A new planning application is in for a riverside site in Greenwich at Enderby Wharf after controversial plans for a cruise liner terminal were ditched.
The site previously saw towers and a cruise liner approved before the site was then sold. New owners dropped the cruise liner terminal back in 2019.
Sitting next to Morden Wharf where 1,500 homes have been approved this site will see “part-3, part-23, part-35 storey buildings, providing up to 564 residential apartments, light industrial and community / café use”.
Homes have increase from 477 in the previous application to 564. The number of “affordable” units increases from 15.7 per cent (79) to 35 per cent (by habitable room). That totals 118 low cost rented homes (London Affordable Rent) compared to circa 50 before. The remaining affordable homes are more expensive rentals (London Living Rent) and shared ownership.
It previously featured 179 parking spaces and is now down to 20. There are nearly 1,000 cycle space but many will probably try that once and ditch it if heading to the nearest tube station. More on that later.
With the cruise liner gone new plans now include a small patch of green space beside the Thames with commercial space at street level.
There’s three main towers now evident across the site. Materials include glazed tiles are “proposed to the base of the River Tower, to emphasise the cafe and community space, along the riverside.”
While the cruise liner is no more there are plans for a riverboat stop We saw one included next door at Morden Wharf where £225,000 every year is due to be allocated and another proposed just north beside the intercontinental hotel. This appears to share the pier.
There was talk of a bus through the site but the developer wants it to run alongside. Morden Wharf’s approved plan sees a bus loop within the site for the 108 route.
The Design and Access Statement touches upon nearby amenities such as St Mary Magdalene school. The walk to the site isn’t good.
Of course this is ignored in the Transport Assessment which states (try not to laugh): “The local pedestrian environment is of good quality and offers access to many local amenities, as well as various modes of public transport.”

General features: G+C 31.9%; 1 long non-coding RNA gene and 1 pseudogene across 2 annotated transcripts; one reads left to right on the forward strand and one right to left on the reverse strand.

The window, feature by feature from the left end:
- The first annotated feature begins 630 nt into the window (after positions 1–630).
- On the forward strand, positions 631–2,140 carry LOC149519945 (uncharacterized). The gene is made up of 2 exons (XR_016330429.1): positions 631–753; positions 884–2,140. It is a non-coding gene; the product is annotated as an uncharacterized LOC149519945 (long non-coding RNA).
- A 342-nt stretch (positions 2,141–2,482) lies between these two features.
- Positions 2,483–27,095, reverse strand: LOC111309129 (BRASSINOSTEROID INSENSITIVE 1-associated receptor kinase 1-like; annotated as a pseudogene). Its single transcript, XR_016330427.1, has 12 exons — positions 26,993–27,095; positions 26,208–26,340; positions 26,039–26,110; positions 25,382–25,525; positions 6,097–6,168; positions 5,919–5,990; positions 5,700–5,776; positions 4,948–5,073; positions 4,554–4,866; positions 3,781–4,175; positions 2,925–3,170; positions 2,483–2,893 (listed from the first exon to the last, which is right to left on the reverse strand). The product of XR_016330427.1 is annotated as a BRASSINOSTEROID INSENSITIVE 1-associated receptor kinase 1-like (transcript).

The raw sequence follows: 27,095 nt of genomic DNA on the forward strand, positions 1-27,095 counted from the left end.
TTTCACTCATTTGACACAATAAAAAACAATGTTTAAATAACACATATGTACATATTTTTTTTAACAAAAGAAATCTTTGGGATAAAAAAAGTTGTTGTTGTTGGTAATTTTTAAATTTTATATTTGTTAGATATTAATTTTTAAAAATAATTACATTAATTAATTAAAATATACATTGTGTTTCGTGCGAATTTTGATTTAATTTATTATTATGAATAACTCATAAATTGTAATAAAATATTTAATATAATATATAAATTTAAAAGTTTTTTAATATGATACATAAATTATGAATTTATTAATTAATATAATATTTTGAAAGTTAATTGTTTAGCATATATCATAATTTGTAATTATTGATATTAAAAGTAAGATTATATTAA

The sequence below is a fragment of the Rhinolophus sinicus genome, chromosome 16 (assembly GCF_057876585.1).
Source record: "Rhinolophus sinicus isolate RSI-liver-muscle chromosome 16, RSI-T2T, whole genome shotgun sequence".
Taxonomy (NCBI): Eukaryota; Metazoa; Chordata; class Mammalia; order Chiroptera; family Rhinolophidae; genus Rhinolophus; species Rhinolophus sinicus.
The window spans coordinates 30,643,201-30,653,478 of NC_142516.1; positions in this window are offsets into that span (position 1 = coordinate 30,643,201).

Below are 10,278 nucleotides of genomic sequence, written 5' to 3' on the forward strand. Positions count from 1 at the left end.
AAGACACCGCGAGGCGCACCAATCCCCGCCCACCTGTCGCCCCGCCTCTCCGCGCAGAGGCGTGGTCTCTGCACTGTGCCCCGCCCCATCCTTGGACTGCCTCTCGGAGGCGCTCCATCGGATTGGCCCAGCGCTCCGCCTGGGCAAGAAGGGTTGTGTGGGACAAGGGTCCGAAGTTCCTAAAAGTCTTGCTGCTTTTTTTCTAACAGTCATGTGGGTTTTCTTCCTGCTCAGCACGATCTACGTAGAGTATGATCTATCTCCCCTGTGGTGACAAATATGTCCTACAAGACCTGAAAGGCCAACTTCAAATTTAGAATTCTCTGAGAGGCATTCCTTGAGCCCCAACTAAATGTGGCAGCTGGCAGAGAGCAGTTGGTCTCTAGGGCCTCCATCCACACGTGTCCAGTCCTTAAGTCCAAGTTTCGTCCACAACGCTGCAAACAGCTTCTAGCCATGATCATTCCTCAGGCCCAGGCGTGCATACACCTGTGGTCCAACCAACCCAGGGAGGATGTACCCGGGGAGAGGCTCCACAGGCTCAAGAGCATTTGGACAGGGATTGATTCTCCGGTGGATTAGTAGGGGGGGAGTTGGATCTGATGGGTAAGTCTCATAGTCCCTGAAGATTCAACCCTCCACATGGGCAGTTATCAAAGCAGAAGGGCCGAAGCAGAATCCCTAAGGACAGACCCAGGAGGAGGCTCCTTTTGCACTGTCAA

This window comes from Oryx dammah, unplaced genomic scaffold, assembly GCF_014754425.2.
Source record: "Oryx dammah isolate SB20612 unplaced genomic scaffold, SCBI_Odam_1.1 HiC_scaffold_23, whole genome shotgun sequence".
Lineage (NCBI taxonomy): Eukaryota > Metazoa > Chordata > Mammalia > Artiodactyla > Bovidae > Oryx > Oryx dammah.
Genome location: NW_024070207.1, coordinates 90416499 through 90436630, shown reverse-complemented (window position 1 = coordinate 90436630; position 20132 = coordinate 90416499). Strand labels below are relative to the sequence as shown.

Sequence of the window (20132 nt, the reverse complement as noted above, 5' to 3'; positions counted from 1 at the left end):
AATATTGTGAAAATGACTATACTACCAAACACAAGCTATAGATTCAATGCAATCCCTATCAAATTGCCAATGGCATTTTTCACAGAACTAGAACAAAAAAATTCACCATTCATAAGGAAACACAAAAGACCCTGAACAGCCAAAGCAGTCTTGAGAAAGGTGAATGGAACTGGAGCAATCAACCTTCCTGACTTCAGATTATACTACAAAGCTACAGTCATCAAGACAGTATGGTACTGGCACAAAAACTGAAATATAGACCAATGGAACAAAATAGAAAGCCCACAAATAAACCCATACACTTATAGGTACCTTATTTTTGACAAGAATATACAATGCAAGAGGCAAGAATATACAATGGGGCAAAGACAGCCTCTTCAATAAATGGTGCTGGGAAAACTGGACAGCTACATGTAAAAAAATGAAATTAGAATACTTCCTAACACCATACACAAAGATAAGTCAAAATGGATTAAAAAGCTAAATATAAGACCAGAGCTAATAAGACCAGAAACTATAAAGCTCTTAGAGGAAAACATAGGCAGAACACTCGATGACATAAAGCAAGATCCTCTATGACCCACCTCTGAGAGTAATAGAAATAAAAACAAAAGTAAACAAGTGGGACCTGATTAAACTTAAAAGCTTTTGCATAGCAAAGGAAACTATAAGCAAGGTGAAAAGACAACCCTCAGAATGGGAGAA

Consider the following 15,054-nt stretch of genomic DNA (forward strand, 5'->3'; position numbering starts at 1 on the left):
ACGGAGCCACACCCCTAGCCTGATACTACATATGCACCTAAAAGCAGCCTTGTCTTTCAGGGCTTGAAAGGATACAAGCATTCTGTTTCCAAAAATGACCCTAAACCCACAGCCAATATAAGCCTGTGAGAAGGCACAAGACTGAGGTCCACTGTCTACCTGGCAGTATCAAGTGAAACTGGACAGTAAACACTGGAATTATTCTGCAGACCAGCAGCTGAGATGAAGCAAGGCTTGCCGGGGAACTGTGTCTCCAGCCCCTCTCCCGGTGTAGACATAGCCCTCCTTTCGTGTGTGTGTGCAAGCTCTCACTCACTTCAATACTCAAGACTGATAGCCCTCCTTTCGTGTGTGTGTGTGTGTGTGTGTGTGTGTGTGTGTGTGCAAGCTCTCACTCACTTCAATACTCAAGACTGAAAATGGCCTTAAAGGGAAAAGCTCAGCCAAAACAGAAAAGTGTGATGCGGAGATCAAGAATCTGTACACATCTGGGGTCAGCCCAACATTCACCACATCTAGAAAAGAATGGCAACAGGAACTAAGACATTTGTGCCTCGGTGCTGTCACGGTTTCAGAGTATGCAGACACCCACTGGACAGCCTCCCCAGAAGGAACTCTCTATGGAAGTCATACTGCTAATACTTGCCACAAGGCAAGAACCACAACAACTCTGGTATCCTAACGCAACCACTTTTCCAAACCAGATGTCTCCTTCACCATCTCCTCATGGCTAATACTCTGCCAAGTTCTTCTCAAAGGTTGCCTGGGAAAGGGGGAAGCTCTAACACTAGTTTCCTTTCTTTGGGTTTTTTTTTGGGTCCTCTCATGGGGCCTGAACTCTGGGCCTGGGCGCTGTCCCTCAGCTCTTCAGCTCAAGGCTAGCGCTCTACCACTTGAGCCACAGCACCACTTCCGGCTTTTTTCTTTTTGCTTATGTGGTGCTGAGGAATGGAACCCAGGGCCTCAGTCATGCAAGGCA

Yeah, that’s a nonsense. It’s dismal in places. This is how it is walking to a major school nearby (St Mary Magdalene) or towards shops.
There’s one part within the application showing the “daily life” of someone moving in, which shows someone taking a cycle to school. Yeah right. When it’s that dangerous?
Link to tube station and o2
The walk to the o2 and North Greenwich station is little better, passing along the atrociously bad Tunnel Avenue and then over onto this stretch of road.
There’s been so many developments and so many more coming it’s a miracle it still looks this bad. But Greenwich planners and Highways somehow conspire to achieve the near impossible.
It’s not just a complete lack of maintenance but non-existent parking enforcement alongside broken street furniture and obstacles on paving.
In terms of revenue for Greenwich Council to aid the local area and services borough-wide, once again their lethargy in revising low rates upon developers (eight years behind schedule and counting) ensures much potential income will again be lost.
An absolute scandal not to seek greater revenue given how pressed they are from central government.
It should never have taken this long to revise extremely low rates particularly in prime areas beside the Thames such as this.
And even now they’ve excluded hotels and student accommodation from revisions.
In terms of Section 106 allocation it probably goes without saying that public realm improvements are not mentioned in draft head of terms to improve walking and cycling routes to nearby transport nodes and amenities such as shops and schools on the peninsula.
That Transport Strategy recently adopted? Seems it meant little. As suspected we can add it to the many others adopted prior (green strategy, carbon reduction, healthy living et al) which never translated warm words into action.
You can view the application and its myriad documents by clicking here.